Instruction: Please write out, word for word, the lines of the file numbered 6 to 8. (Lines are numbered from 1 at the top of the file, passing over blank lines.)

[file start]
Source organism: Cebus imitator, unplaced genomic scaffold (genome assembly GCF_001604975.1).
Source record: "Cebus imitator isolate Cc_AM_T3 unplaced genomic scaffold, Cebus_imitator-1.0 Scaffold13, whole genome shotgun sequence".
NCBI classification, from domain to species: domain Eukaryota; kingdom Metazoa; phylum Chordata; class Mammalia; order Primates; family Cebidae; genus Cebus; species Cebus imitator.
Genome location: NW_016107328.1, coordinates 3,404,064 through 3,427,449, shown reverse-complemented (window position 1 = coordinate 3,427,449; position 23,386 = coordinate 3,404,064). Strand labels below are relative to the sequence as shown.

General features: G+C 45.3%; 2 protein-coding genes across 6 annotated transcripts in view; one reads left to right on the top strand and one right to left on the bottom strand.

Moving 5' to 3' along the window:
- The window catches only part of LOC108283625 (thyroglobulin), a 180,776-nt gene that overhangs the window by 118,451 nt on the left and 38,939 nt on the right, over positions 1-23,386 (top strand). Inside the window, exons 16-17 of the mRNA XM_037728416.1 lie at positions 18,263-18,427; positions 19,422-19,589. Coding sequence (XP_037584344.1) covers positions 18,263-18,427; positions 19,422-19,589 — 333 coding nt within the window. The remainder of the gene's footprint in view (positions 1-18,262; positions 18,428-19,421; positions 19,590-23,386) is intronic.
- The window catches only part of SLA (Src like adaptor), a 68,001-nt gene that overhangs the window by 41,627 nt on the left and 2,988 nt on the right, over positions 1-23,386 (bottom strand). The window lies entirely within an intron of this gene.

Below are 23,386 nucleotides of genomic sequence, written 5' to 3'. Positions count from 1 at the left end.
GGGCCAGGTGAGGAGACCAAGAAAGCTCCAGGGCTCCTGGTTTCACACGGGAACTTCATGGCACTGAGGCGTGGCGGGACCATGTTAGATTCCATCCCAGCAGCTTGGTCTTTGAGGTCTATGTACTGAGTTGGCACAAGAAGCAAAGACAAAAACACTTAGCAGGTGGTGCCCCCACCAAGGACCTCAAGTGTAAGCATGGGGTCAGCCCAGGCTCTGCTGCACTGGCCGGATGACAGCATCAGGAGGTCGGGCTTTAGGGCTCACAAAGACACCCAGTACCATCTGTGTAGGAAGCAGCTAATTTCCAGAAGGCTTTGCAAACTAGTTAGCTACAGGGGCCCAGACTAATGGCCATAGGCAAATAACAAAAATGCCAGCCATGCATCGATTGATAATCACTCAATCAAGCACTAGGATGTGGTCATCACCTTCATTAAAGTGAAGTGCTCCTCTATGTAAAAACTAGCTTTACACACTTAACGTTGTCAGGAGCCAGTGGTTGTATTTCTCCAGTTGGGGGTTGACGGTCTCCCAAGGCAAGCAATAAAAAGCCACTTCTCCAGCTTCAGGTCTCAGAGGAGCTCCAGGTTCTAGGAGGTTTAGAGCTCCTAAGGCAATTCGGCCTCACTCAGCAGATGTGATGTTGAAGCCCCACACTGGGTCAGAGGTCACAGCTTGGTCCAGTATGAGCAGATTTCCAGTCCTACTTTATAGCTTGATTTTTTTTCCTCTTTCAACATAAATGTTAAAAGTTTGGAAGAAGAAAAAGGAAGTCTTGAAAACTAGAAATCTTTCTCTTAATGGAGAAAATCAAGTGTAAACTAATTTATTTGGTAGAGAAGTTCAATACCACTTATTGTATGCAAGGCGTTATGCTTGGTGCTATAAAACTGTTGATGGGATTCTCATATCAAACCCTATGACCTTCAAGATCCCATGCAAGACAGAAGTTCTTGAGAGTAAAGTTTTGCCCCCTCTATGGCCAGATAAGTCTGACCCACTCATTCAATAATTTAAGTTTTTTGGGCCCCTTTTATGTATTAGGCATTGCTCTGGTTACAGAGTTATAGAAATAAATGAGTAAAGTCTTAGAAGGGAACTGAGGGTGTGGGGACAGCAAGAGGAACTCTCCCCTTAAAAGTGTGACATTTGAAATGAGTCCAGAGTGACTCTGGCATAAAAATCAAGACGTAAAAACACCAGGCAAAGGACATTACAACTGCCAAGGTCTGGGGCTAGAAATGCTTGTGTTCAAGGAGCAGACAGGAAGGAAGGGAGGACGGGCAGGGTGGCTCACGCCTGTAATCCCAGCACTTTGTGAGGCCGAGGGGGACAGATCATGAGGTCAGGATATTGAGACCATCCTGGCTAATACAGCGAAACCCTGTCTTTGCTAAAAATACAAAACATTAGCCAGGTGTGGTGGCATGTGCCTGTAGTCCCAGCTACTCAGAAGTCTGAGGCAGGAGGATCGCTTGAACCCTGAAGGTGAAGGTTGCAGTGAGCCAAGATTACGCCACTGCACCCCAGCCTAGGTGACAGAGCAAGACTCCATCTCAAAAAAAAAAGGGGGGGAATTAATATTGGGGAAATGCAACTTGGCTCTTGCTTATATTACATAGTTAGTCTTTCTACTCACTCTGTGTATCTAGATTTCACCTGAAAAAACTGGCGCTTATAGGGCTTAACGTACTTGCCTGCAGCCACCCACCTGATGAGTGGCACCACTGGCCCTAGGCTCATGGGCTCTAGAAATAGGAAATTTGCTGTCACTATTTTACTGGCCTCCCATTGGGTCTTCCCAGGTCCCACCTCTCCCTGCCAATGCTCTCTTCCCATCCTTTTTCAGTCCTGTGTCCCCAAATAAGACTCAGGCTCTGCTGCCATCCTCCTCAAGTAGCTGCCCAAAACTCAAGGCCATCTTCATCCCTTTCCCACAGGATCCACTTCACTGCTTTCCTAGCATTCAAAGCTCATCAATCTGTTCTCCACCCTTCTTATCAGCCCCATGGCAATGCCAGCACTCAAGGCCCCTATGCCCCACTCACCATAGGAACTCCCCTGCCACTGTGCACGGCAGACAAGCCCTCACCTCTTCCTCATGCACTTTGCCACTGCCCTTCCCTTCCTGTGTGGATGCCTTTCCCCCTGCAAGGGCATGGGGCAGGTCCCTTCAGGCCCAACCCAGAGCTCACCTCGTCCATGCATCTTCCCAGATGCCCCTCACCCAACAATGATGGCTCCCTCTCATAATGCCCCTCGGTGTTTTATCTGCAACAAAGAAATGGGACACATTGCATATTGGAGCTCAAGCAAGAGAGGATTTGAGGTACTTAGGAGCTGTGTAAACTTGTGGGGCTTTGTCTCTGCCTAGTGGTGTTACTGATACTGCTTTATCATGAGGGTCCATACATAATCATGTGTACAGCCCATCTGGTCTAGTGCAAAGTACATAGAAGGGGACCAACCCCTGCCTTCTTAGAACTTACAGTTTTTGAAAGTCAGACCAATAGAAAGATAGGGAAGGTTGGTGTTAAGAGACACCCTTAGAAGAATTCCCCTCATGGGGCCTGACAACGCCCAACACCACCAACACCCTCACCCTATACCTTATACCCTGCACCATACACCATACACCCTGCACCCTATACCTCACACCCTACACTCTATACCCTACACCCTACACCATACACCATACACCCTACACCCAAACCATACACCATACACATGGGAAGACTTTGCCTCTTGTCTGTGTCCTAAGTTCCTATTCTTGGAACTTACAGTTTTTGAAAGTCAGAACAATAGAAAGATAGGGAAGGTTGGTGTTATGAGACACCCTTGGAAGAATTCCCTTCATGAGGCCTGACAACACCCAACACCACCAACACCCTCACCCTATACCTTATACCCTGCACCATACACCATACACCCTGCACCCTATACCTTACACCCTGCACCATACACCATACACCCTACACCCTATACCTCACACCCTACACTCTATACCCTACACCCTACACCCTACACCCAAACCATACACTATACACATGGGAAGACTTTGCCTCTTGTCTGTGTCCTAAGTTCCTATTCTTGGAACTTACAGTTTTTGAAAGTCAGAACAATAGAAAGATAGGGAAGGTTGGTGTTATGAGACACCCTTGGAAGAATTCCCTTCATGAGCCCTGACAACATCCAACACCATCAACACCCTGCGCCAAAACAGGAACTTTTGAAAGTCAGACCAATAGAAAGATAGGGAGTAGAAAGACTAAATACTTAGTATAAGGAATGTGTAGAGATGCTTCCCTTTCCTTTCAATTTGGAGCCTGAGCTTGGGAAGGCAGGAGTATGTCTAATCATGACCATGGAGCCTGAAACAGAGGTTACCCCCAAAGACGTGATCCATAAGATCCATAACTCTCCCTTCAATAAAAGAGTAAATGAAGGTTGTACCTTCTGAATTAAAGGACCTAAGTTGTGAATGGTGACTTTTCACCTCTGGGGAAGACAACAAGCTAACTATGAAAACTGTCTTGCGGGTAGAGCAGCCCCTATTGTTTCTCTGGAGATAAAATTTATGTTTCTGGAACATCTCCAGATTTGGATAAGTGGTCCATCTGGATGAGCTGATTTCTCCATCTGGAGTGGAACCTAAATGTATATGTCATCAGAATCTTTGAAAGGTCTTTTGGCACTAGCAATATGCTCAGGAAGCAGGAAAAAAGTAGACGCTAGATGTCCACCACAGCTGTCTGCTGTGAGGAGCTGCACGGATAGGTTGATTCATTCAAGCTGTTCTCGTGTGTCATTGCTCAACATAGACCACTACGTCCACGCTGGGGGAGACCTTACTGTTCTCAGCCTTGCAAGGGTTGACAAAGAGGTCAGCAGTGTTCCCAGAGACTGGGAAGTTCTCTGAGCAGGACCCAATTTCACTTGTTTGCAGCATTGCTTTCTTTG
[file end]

Moving 5' to 3' along the window:
- The window catches only part of LOC108283625 (thyroglobulin), a 180,776-nt gene that overhangs the window by 118,451 nt on the left and 38,939 nt on the right, over positions 1-23,386 (top strand). Inside the window, exons 16-17 of the mRNA XM_037728416.1 lie at positions 18,263-18,427; positions 19,422-19,589. Coding sequence (XP_037584344.1) covers positions 18,263-18,427; positions 19,422-19,589 — 333 coding nt within the window. The remainder of the gene's footprint in view (positions 1-18,262; positions 18,428-19,421; positions 19,590-23,386) is intronic.
- The window catches only part of SLA (Src like adaptor), a 68,001-nt gene that overhangs the window by 41,627 nt on the left and 2,988 nt on the right, over positions 1-23,386 (bottom strand). The window lies entirely within an intron of this gene.